Three of the four musically inclined daughters of Adam Lemp, the Dean of the Briarwood Music Foundation, are settling into their lives as wives, but not all is well. Thea Lemp has long ...
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Adam Lemp, the Dean of the Briarwood Music Foundation, has passed on his love of music to his four early adult daughters - Thea, Emma, Kay and Ann - who live with him and his sister, the ... See full summary »
Nan Masters, a single mother living with her four marriageable daughters, plans to marry Sam Sloane, businessman. Out of the blue her 1st husband Jim returns after deserting the family 20 ... See full summary »
Adam Lemp and his four daughters, Ann, Thea, Kay, and Emma, are in financial and emotional crises. Thea's husband Ben has promoted a Florida housing development to everyone in town, and ... See full summary »
Embittered after serving time for a burglary he did not commit, Joe Bell is soon back in jail, on a prison farm. His love for the foreman's daughter leads to a fight between them, leading ... See full summary »
Jennifer Smith heads a "Consumer Reports"-type company and her reputation for honesty is her greatest asset. While out boating one day she encounters a secret prototype submarine piloted by... See full summary »
Janie is a scatter-brained and high spirited teenage girl living in the small town of Hortonville. World War II causes the establishment of an army camp just outside town. Janie and her ... See full summary »
In the 1920s, enterprising Louise Randall is determined to succeed in a man's world. She enrolls at business college but her plans for a career change when she falls in love with handsome ... See full summary »
Three of the four musically inclined daughters of Adam Lemp, the Dean of the Briarwood Music Foundation, are settling into their lives as wives, but not all is well. Thea Lemp has long since married wealthy banker, Ben Crowley. Thea makes a unilateral decision which may disrupt their marriage. Emma Lemp married their neighbor, florist Ernest Talbot, after realizing that she truly did love him and not their border, composer/conductor Felix Deitz, after Ernest's actions at what was supposed to be Felix and Emma's youngest sister Ann Lemp's wedding. Emma receives some sad news which too may place a pall over her and Ernest's marriage. And Ann, after the suicide death of her husband Mickey Borden who she married as his possible salvation, and Felix are once again engaged, he who she always truly loved. But the memory of Mickey, who was an acquaintance of Felix's, may be a major roadblock on the road to happiness for Ann and Felix, especially as Mickey leaves something a little unexpected ...Written by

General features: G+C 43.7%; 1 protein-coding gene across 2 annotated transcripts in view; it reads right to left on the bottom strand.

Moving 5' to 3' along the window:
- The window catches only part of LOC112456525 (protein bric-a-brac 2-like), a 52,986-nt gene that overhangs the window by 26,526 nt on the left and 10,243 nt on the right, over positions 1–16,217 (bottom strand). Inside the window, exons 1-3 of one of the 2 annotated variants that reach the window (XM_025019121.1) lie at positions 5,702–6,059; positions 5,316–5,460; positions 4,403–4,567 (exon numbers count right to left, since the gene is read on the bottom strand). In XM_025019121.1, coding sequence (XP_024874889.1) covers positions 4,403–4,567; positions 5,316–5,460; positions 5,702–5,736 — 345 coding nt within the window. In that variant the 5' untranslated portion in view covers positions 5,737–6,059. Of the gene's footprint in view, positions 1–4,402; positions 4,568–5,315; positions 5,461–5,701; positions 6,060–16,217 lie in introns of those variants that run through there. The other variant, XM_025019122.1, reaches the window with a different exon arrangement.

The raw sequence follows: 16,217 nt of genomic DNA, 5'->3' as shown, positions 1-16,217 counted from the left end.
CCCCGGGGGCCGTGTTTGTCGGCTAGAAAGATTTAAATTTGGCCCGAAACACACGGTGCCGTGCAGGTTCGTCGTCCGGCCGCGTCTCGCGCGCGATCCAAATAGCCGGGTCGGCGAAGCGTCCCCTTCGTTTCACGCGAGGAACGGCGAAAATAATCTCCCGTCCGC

Ann's baby is born premature, but is never put into an incubator. When the baby is placed into her Mother's arms in the hospital bed, she appears to be a full term baby. Also, Thea gives birth to twins, which is a surprise to the father Ben. A prenatal checkup would have shown she was carrying twins. See more »
Longest pregnancy ever. Ann is known to be already pregnant in April (when Felix puts his coat on her and mentions it's April). Shortly after that, Adam mentions it was Father's Day "last week." Months later, when Felix leaves, the telegram they send to Felix is dated June 11. When Clinton comes out after Ann has delivered, he mentions that Ann is fine but it's always hard when "it's a pre-mature baby" indicating that the baby wasn't due for a while. See more »
Sequel to Four Daughters has father Claude Rains hands full when his daughters (Priscilla Lane, Rosemary Lane, Lola Lane, Gale Page) are out of the house and married. All except for Ann (P. Lane), who lost her husband at the end of the last film and now tries to start up her relationship with the man (Jeffrey Lynn) she left in the first film. Only problem is she's pregnant by her dead husband. Okay, this sequel actually isn't too bad on a technical level and the performances are all very good but the story really bothered me and kept me from caring too much about the main character Ann. This film goes against her feelings for her husband from the first film so that they can set up the romance here. The father and sisters make long speeches about how she never really loved her husband and this certainly wasn't the case so that's part of the reason this film bothered me. Another point that bothered me is that she was started up a relationship perhaps weeks after her husband died. There's a lot of situations here, which I'm shocked got past the ratings code, although something might have been cut since the version I saw ran 99-minutes, which the IMDb lists another version running 110-minutes.
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